Thursday, September 23, 2004

longing to be stoic, yet so damn emotive

i have no desire to be tossed this way and that by every wave of emotion. but, in all honesty, i usually am. while this realization is nothing new, it is usually something i am able to suppress. but not today.

earlier this week, the only other home church in our network decided to officially disband. our personal relationship with the remarkable families and individuals in this church will continue, but their church will cease to exist.

thus, the network formerly known as 'city on a hill' will cease to exist. sinners and saints is on its own and it feels like we're performing on a trapeze and preparing to fly without a net. henri, at this point i would love to say that i am fully trusting the catcher, but it is far more accurate to say that i am filled with fear.

i am afraid that i am unable to lead a home church, much less create a new network.

i feel like at some point i stopped walking with you and started to work for you. hence, i hardly have the character that befits an elder.

i realize that you can, but fail to believe that you will, transform the dying seed that was 'city on a hill' into an organism that is glossy with new life.

yet, with trembling hands i receive the new task you have set before me. fill me with your Spirit, so that i might participate in, and help guide, a community that is engaged in your mission. once again, i ask you to bring life out of death and to call something that is not as though it were. Lord, i really don't want to fuck this up. help me, help me, help me.

13 comments:

james said...

None of us have the character that befits elders. Just know that Allison is correct when she said the seeds of failure were sown into the plantation of 'City on a Hill'. There was no way in hell we could have expected to cultivate the triplet house churches we birthed, when the average distance among us was 25 miles or so. Thanks for your honesty. We probably will fuck it up at some point or another. The good of this then, is that it forces us to draw upon His good graces, and to set us upright once again. With you in the journey friend...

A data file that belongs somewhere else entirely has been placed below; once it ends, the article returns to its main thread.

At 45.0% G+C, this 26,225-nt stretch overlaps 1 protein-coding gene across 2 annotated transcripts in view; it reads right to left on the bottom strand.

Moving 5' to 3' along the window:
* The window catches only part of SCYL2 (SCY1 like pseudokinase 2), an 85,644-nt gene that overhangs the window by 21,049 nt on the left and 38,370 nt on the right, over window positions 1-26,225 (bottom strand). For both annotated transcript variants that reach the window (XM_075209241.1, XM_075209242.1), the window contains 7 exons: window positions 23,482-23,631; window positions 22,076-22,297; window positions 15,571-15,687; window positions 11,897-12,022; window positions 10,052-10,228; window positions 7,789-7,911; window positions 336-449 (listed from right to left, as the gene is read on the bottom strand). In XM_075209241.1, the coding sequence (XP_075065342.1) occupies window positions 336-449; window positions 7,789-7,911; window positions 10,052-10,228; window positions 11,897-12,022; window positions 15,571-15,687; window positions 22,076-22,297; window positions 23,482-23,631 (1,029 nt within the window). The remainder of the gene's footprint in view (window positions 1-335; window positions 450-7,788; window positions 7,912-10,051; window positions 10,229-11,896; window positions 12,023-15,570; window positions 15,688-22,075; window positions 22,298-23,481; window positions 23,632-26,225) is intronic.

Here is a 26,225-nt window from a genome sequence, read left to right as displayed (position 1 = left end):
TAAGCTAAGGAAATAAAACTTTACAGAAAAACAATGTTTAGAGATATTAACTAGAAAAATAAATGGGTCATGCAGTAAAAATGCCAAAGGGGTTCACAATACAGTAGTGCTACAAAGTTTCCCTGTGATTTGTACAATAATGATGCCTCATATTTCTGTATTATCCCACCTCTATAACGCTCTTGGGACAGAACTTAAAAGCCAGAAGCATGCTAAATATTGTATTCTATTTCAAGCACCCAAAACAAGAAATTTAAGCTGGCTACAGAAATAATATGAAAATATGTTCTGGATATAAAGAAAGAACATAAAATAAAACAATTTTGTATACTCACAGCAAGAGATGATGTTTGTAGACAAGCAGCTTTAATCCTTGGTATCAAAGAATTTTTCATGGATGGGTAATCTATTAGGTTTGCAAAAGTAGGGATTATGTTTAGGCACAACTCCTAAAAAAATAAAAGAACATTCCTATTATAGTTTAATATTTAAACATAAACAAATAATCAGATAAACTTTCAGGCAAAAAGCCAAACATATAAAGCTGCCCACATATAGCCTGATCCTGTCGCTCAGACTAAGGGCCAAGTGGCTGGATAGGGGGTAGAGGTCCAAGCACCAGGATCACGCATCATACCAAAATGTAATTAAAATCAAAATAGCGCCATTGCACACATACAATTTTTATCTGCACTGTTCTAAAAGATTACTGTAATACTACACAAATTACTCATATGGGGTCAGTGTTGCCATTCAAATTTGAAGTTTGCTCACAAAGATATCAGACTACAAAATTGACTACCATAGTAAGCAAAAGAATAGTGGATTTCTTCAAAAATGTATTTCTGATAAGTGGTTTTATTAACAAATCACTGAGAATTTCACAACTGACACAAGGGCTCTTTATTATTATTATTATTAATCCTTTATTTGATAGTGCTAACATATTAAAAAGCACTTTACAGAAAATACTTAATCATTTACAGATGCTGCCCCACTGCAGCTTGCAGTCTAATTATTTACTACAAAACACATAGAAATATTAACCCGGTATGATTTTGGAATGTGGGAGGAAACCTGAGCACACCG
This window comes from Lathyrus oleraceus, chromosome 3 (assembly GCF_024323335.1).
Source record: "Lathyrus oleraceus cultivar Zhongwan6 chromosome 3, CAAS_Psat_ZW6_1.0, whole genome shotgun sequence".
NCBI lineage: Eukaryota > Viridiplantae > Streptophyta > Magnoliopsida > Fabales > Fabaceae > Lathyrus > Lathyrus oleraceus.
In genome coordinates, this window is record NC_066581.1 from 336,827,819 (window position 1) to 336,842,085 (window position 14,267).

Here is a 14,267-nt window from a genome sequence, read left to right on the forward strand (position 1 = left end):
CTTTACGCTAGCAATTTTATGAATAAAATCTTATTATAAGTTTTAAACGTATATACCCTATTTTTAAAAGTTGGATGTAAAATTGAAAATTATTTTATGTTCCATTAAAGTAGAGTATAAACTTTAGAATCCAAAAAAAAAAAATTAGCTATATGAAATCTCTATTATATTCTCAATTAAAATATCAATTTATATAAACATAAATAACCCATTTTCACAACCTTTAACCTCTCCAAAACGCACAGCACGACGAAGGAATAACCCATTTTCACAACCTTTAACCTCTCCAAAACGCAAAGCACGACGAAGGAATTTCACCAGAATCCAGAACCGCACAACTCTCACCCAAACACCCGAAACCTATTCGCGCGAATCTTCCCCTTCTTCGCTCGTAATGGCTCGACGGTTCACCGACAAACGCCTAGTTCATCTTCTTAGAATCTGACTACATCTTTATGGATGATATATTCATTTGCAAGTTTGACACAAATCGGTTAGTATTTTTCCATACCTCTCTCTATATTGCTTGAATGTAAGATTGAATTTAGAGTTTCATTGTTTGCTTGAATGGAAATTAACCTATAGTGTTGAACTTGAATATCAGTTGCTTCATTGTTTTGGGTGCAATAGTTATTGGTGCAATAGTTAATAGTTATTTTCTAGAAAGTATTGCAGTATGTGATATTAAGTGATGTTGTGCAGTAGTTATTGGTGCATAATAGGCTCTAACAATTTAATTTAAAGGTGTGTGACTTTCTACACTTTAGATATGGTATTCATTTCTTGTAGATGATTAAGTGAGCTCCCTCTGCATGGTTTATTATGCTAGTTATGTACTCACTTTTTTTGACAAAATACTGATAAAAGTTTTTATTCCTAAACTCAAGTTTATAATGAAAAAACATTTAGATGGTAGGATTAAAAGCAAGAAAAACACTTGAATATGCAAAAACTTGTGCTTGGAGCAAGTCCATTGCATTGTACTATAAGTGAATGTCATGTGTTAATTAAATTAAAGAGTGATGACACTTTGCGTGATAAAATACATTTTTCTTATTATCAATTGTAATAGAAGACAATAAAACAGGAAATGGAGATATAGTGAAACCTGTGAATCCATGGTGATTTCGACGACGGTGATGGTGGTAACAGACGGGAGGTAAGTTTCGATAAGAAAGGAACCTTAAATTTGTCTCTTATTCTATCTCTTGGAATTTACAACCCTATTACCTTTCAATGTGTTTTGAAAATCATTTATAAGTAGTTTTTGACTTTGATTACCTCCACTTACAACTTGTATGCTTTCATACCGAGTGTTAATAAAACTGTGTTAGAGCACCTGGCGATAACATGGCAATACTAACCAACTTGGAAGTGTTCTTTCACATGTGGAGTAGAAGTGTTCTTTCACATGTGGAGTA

AlexPope said...

Dude, you're so fucking money and you don't even know it! In all seriousness though, the road to success is paved with failure, and you're not traveling alone.

jamie said...

I don't even know AlexPope, but I'd like to commend him on his usage of one of the best lines from Swingers. Good form.

Moving on, Jeff, I feel led to offer encouragement whether you were looking for it or not. While reading your words I felt a pull to tell you that I had a sense of "Yes." Yes, as in: that's right. Yes, as in: as it should be. Nevertheless, I understand your trepidation...your reservations...your fear - and I will be praying for you.

AlexPope said...

thanks jamie, that movie is a classic.

Anonymous said...

Wish I had not read this one.

Ouch.

Thanks Allison.

Sorry I sucked.

Anonymous said...

that was me. I pushed the wrong button so don't berate me.

Rick said...

pushed the wrong button again.

g13 said...

pastor rick,

no offense or pain intended (or, i thought, implied). i was just trying to work through the shock of drayton closing shop.

Rick said...

None actually taken.

The salt does sting though.

Actually, contrary to Allison I think it could have worked. Many networks work across longer miles.

I think the calling was different and the relationship dynamics were not something that could help it work out.

Rick said...

actually that last comment was for James as well. I love to disagree with him, since it happens so seldom.

Rick said...

do remember that without City on a Hill Drayton, Quincy Street Church, the missionary housing at Drayton, and many other things could not have happened.

g13 said...

not to mention the many relational blessings as well. i can't imagine life without you and your family, bonnie and craig, the corcoran's, ben, don and israel, etc, etc, etc.

don't think for a moment that i do not appreciate and thank God for city on a hill. this has been, and continues to be, the most fruitful period of my life. i think that's why accepting change has been difficult.

james said...

"I think the calling was different and the relationship dynamics were not something that could help it work out."

Yes Rick I understand and do agree with this relational aspect. The way it was set up did require a strong relational commitment. And unfortunately many of us (myself included) we're not prepared to commit to the time investment it would have taken to push COAH forward. I really didn't mean anything ill at the statement. I too am thankful.